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Understanding ERPOs and Washington’s red flag law

On Behalf of | Dec 8, 2022 | Victims of Violent Crime

There’s been a lot of talk about “red flag laws” in the national media lately. Here in Washington, we have such a law thanks to voters who overwhelmingly approved it when lawmakers failed. It’s known as the Extreme Risk Protection Order (ERPO) law.  

An ERPO allows relatives and others with a relationship to someone who’s engaging in disturbing behavior or making statements that indicate they could be a danger to themselves or others to petition the court for an ERPO. It allows police to seize a person’s guns for a year.  

The ERPO law does not guarantee that firearms will be removed from those who intend to do harm. Two hearings are involved, and a judge has to be convinced that the person with the firearm(s) poses an imminent danger.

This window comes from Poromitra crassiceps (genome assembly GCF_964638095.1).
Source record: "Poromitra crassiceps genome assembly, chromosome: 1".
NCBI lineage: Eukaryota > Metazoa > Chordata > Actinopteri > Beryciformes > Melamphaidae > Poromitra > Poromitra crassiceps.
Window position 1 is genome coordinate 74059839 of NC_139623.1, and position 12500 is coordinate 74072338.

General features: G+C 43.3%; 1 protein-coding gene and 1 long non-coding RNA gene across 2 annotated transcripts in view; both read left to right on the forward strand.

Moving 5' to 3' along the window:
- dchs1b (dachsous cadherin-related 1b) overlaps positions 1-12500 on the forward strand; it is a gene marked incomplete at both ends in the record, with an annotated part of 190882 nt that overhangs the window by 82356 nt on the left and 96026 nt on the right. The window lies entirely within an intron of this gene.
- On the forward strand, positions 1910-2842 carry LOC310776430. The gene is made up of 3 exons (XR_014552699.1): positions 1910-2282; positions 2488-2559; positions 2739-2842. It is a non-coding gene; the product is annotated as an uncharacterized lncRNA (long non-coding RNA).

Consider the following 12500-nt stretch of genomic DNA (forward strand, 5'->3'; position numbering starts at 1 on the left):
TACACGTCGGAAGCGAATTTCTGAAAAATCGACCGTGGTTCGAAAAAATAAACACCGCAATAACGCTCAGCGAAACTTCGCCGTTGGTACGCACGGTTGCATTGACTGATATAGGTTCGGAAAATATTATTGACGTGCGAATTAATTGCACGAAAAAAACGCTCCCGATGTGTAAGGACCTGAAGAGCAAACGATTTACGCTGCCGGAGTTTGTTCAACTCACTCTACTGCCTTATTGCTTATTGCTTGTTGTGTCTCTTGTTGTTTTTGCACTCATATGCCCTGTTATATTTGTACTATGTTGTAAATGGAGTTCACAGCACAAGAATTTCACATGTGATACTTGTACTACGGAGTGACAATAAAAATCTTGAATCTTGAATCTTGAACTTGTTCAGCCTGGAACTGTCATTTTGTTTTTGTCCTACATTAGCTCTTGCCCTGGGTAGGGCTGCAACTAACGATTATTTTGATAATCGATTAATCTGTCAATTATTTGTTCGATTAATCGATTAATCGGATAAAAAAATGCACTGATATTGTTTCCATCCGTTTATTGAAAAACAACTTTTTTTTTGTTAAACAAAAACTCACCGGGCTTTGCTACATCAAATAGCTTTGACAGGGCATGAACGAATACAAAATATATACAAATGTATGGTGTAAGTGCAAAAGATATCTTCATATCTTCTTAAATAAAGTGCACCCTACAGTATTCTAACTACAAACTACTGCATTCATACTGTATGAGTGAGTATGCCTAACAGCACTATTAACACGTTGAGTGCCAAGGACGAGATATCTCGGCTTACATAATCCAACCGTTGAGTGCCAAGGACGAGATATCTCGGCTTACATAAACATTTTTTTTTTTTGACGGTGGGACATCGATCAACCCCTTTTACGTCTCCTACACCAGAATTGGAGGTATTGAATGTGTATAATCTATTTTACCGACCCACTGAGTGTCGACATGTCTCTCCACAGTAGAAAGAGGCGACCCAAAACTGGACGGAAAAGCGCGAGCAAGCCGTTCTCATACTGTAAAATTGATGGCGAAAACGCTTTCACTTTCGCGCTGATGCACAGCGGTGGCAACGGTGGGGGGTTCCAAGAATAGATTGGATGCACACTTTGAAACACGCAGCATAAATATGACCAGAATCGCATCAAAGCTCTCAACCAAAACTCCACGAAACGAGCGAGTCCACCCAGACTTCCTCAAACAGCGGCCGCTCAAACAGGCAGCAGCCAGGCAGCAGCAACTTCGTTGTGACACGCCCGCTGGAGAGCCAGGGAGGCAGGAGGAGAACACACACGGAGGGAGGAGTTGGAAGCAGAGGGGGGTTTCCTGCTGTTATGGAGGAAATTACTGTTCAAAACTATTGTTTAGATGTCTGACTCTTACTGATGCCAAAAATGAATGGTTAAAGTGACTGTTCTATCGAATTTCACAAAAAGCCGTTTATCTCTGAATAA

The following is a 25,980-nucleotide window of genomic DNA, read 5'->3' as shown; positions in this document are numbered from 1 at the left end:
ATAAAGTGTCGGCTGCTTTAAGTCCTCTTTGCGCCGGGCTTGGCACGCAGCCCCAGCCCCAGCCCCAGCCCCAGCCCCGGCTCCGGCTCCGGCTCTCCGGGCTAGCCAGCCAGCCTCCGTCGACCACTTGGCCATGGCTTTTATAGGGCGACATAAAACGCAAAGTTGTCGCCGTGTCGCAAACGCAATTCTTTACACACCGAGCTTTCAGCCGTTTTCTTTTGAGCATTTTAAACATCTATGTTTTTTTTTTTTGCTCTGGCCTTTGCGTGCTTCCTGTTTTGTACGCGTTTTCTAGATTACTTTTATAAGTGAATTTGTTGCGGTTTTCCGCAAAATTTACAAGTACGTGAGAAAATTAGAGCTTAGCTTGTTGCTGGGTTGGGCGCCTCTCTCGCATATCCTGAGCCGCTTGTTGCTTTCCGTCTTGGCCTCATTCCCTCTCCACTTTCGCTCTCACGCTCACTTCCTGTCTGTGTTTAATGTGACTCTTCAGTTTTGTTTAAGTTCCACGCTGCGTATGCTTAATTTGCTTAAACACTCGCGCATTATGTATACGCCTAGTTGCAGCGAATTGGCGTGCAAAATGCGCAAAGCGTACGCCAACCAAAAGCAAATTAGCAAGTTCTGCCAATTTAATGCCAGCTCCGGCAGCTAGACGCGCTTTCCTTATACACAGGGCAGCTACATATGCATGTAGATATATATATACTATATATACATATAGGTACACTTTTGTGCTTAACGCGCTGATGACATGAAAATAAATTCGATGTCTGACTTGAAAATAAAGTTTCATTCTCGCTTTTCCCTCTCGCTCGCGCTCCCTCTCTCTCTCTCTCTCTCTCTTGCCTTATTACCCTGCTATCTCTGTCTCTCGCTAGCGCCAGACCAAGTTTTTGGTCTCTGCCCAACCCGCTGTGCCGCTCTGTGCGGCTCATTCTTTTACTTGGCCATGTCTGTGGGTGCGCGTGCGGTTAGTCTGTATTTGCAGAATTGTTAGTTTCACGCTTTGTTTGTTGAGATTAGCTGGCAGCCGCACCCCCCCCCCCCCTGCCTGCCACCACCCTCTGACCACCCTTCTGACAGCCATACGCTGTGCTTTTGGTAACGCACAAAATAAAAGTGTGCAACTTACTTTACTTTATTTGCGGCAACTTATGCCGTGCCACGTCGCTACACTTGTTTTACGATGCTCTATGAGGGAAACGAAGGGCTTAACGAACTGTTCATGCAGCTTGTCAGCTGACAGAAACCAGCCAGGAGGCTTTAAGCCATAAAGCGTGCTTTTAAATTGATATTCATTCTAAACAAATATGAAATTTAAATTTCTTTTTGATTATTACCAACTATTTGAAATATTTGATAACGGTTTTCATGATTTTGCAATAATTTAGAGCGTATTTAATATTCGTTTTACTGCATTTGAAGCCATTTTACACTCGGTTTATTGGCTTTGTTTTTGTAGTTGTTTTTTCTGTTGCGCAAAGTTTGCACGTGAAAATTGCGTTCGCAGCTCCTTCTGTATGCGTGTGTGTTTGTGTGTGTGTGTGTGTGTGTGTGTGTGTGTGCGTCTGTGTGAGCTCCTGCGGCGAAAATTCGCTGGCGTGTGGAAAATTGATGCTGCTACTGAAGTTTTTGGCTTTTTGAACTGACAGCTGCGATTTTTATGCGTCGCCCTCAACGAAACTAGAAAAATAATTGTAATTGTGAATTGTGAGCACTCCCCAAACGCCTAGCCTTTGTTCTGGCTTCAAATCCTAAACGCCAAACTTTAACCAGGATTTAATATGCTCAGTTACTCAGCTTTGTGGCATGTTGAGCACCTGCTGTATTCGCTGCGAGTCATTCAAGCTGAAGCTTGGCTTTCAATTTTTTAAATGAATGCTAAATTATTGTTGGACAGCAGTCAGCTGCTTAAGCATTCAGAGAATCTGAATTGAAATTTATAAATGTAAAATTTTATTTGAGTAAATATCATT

Currently, the only county with a dedicated ERPO unit in its prosecutor’s office is King County. They help law enforcement agencies throughout Washington get and carry out ERPOs. 

An ERPO can be a “timeout” for people in crisis

King County Prosecuting Attorney Dan Satterberg says that Washington is ahead of many states when it comes to red flag laws. He notes, “Quite often, in the aftermath of these mass shootings, there will be friends and family who will say yeah, we thought something was wrong. But nothing could be done. That’s not the case. You’re in Washington. Something can be done.” 

Satterberg also says that two-thirds of ERPOs are sought for those who have talked about suicide. Of course, as we’ve seen, mass shooters often end up taking their own lives after they’ve taken numerous others. He calls it a “timeout” to allow someone to get mental health treatment. It can also help potential victims – especially spouses and others close to the gun owner – to get out of a dangerous situation. 

As noted, the ERPO law can’t guarantee someone’s safety, even if they do everything within their power to seek help under it. It requires people in authority to approve it and carry it out. Even when firearms are seized, police may not get all of them. If you have been harmed or a loved one has been killed because an ERPO wasn’t approved or carried out properly, find out what your options are for seeking justice and compensation.